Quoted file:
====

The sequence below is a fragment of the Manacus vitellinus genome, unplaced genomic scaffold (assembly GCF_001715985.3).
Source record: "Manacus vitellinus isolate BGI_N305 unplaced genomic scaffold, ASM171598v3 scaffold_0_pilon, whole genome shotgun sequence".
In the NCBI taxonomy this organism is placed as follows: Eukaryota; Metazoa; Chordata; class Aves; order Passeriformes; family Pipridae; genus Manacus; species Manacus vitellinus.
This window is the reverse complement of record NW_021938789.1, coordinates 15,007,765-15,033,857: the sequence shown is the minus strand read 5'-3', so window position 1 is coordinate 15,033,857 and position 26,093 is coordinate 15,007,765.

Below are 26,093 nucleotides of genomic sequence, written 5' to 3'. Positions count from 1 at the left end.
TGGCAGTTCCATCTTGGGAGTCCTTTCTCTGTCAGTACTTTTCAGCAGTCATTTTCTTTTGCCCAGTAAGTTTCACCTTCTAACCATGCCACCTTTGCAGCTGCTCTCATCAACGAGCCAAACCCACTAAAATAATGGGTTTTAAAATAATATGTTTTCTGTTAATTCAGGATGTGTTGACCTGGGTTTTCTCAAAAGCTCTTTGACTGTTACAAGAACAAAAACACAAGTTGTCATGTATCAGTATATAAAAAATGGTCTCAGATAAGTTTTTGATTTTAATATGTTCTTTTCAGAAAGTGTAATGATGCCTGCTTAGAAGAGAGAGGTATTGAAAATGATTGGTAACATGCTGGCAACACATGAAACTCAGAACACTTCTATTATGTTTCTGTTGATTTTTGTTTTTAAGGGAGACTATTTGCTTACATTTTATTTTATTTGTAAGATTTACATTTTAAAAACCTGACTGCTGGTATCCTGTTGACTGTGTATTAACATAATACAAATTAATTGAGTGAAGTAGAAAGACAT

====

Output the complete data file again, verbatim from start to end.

The sequence below is a fragment of the Manacus vitellinus genome, unplaced genomic scaffold (assembly GCF_001715985.3).
Source record: "Manacus vitellinus isolate BGI_N305 unplaced genomic scaffold, ASM171598v3 scaffold_0_pilon, whole genome shotgun sequence".
In the NCBI taxonomy this organism is placed as follows: Eukaryota; Metazoa; Chordata; class Aves; order Passeriformes; family Pipridae; genus Manacus; species Manacus vitellinus.
This window is the reverse complement of record NW_021938789.1, coordinates 15,007,765-15,033,857: the sequence shown is the minus strand read 5'-3', so window position 1 is coordinate 15,033,857 and position 26,093 is coordinate 15,007,765.

Below are 26,093 nucleotides of genomic sequence, written 5' to 3'. Positions count from 1 at the left end.
TGGCAGTTCCATCTTGGGAGTCCTTTCTCTGTCAGTACTTTTCAGCAGTCATTTTCTTTTGCCCAGTAAGTTTCACCTTCTAACCATGCCACCTTTGCAGCTGCTCTCATCAACGAGCCAAACCCACTAAAATAATGGGTTTTAAAATAATATGTTTTCTGTTAATTCAGGATGTGTTGACCTGGGTTTTCTCAAAAGCTCTTTGACTGTTACAAGAACAAAAACACAAGTTGTCATGTATCAGTATATAAAAAATGGTCTCAGATAAGTTTTTGATTTTAATATGTTCTTTTCAGAAAGTGTAATGATGCCTGCTTAGAAGAGAGAGGTATTGAAAATGATTGGTAACATGCTGGCAACACATGAAACTCAGAACACTTCTATTATGTTTCTGTTGATTTTTGTTTTTAAGGGAGACTATTTGCTTACATTTTATTTTATTTGTAAGATTTACATTTTAAAAACCTGACTGCTGGTATCCTGTTGACTGTGTATTAACATAATACAAATTAATTGAGTGAAGTAGAAAGACAT